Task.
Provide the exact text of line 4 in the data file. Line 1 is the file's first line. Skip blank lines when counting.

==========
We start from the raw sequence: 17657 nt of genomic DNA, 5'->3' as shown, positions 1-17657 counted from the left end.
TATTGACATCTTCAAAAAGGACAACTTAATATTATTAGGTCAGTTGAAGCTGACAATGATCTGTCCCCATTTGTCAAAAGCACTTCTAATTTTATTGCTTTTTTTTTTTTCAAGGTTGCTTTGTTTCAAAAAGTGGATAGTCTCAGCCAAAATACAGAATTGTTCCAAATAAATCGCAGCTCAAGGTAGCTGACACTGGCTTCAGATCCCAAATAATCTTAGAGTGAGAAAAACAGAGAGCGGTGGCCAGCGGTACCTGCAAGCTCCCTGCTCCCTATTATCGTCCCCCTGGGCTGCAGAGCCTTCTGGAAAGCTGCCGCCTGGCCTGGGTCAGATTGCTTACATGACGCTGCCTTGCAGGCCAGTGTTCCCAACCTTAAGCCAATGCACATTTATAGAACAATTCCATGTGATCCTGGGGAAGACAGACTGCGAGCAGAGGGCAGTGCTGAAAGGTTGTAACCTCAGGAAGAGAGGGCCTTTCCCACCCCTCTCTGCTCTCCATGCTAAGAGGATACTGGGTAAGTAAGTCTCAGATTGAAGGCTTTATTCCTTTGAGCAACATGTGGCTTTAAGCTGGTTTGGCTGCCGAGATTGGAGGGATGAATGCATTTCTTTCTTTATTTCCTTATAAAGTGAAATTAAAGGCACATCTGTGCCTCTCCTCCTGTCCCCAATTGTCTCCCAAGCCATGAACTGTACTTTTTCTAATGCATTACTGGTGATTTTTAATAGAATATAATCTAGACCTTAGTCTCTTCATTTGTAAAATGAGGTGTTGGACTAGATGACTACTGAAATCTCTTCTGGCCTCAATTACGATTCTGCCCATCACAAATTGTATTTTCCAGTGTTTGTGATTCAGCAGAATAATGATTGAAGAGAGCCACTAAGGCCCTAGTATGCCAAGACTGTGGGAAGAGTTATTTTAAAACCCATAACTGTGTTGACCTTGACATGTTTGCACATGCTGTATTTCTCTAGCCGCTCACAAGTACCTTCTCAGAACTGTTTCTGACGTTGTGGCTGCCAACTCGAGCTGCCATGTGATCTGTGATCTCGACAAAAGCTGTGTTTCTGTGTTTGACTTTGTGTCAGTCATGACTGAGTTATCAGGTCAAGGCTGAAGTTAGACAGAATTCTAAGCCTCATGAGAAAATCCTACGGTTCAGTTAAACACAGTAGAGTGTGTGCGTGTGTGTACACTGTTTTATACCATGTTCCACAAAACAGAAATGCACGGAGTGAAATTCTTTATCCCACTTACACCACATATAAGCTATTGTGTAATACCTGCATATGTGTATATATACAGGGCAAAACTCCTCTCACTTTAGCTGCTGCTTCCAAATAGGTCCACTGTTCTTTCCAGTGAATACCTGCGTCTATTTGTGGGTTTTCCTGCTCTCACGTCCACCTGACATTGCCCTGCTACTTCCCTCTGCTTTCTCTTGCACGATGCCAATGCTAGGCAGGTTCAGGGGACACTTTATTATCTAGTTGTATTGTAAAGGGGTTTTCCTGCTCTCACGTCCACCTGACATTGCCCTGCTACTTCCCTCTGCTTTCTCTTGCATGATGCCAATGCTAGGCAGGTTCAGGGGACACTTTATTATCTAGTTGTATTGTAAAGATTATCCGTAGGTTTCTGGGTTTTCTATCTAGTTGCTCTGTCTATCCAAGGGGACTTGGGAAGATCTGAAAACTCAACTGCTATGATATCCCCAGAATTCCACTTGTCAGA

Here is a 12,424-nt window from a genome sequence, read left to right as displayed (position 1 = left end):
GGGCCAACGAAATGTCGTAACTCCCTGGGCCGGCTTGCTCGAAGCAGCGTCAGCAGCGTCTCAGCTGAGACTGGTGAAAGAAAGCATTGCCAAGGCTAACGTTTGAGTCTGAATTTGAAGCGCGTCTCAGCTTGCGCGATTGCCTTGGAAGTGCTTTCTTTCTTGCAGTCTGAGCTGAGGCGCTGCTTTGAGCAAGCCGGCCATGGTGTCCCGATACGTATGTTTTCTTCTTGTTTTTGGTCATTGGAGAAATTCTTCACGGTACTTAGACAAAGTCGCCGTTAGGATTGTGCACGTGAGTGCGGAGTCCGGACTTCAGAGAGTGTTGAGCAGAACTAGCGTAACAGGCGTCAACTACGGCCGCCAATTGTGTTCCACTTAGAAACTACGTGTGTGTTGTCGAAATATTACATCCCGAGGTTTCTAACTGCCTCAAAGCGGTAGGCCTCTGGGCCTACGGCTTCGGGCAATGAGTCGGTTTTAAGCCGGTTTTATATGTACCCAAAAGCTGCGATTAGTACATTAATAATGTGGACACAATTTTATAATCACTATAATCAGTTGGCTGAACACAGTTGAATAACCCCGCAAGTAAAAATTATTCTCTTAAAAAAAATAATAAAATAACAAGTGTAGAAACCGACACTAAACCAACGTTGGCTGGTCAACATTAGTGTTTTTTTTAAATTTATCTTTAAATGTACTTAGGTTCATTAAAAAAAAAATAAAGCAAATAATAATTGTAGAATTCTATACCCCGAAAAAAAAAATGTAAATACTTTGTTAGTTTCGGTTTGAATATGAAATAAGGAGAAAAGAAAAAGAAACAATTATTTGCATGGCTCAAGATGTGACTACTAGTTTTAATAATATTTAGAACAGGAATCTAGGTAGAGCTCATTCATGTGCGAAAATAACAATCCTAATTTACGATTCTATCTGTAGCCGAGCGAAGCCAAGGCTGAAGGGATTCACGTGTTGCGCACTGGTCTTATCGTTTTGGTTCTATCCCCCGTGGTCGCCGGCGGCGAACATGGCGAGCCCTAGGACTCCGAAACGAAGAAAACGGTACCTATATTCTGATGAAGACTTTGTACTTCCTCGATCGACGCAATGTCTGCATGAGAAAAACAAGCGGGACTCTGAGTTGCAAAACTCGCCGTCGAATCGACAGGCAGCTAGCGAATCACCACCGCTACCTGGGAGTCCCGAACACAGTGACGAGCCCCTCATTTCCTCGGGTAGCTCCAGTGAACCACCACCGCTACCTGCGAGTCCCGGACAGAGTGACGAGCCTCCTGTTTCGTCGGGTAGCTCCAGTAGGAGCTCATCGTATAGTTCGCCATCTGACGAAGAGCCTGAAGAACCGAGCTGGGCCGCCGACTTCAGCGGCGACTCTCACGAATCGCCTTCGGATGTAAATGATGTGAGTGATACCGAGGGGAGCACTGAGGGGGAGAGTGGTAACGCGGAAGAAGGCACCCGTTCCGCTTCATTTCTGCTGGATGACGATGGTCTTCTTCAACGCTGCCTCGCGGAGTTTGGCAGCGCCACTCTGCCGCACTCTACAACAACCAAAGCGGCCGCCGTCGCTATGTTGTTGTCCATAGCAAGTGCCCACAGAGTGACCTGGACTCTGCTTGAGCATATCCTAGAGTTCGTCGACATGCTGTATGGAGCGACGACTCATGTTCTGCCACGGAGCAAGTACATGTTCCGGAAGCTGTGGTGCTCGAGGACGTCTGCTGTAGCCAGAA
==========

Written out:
GGGCCAACGAAATGTCGTAACTCCCTGGGCCGGCTTGCTCGAAGCAGCGTCAGCAGCGTCTCAGCTGAGACTGGTGAAAGAAAGCATTGCCAAGGCTAACGTTTGAGTCTGAATTTGAAGCGCGTCTCAGCTTGCGCGATTGCCTTGGAAGTGCTTTCTTTCTTGCAGTCTGAGCTGAGGCGCTGCTTTGAGCAAGCCGGCCATGGTGTCCCGATACGTATGTTTTCTTCTTGTTTTTGGTCATTGGAGAAATTCTTCACGGTACTTAGACAAAGTCGCCGTTAGGATTGTGCACGTGAGTGCGGAGTCCGGACTTCAGAGAGTGTTGAGCAGAACTAGCGTAACAGGCGTCAACTACGGCCGCCAATTGTGTTCCACTTAGAAACTACGTGTGTGTTGTCGAAATATTACATCCCGAGGTTTCTAACTGCCTCAAAGCGGTAGGCCTCTGGGCCTACGGCTTCGGGCAATGAGTCGGTTTTAAGCCGGTTTTATATGTACCCAAAAGCTGCGATTAGTACATTAATAATGTGGACACAATTTTATAATCACTATAATCAGTTGGCTGAACACAGTTGAATAACCCCGCAAGTAAAAATTATTCTCTTAAAAAAAATAATAAAATAACAAGTGTAGAAACCGACACTAAACCAACGTTGGCTGGTCAACATTAGTGTTTTTTTTAAATTTATCTTTAAATGTACTTAGGTTCATTAAAAAAAAAATAAAGCAAATAATAATTGTAGAATTCTATACCCCGAAAAAAAAAATGTAAATACTTTGTTAGTTTCGGTTTGAATATGAAATAAGGAGAAAAGAAAAAGAAACAATTATTTGCATGGCTCAAGATGTGACTACTAGTTTTAATAATATTTAGAACAGGAATCTAGGTAGAGCTCATTCATGTGCGAAAATAACAATCCTAATTTACGATTCTATCTGTAGCCGAGCGAAGCCAAGGCTGAAGGGATTCACGTGTTGCGCACTGGTCTTATCGTTTTGGTTCTATCCCCCGTGGTCGCCGGCGGCGAACATGGCGAGCCCTAGGACTCCGAAACGAAGAAAACGGTACCTATATTCTGATGAAGACTTTGTACTTCCTCGATCGACGCAATGTCTGCATGAGAAAAACAAGCGGGACTCTGAGTTGCAAAACTCGCCGTCGAATCGACAGGCAGCTAGCGAATCACCACCGCTACCTGGGAGTCCCGAACACAGTGACGAGCCCCTCATTTCCTCGGGTAGCTCCAGTGAACCACCACCGCTACCTGCGAGTCCCGGACAGAGTGACGAGCCTCCTGTTTCGTCGGGTAGCTCCAGTAGGAGCTCATCGTATAGTTCGCCATCTGACGAAGAGCCTGAAGAACCGAGCTGGGCCGCCGACTTCAGCGGCGACTCTCACGAATCGCCTTCGGATGTAAATGATGTGAGTGATACCGAGGGGAGCACTGAGGGGGAGAGTGGTAACGCGGAAGAAGGCACCCGTTCCGCTTCATTTCTGCTGGATGACGATGGTCTTCTTCAACGCTGCCTCGCGGAGTTTGGCAGCGCCACTCTGCCGCACTCTACAACAACCAAAGCGGCCGCCGTCGCTATGTTGTTGTCCATAGCAAGTGCCCACAGAGTGACCTGGACTCTGCTTGAGCATATCCTAGAGTTCGTCGACATGCTGTATGGAGCGACGACTCATGTTCTGCCACGGAGCAAGTACATGTTCCGGAAGCTGTGGTGCTCGAGGACGTCTGCTGTAGCCAGAA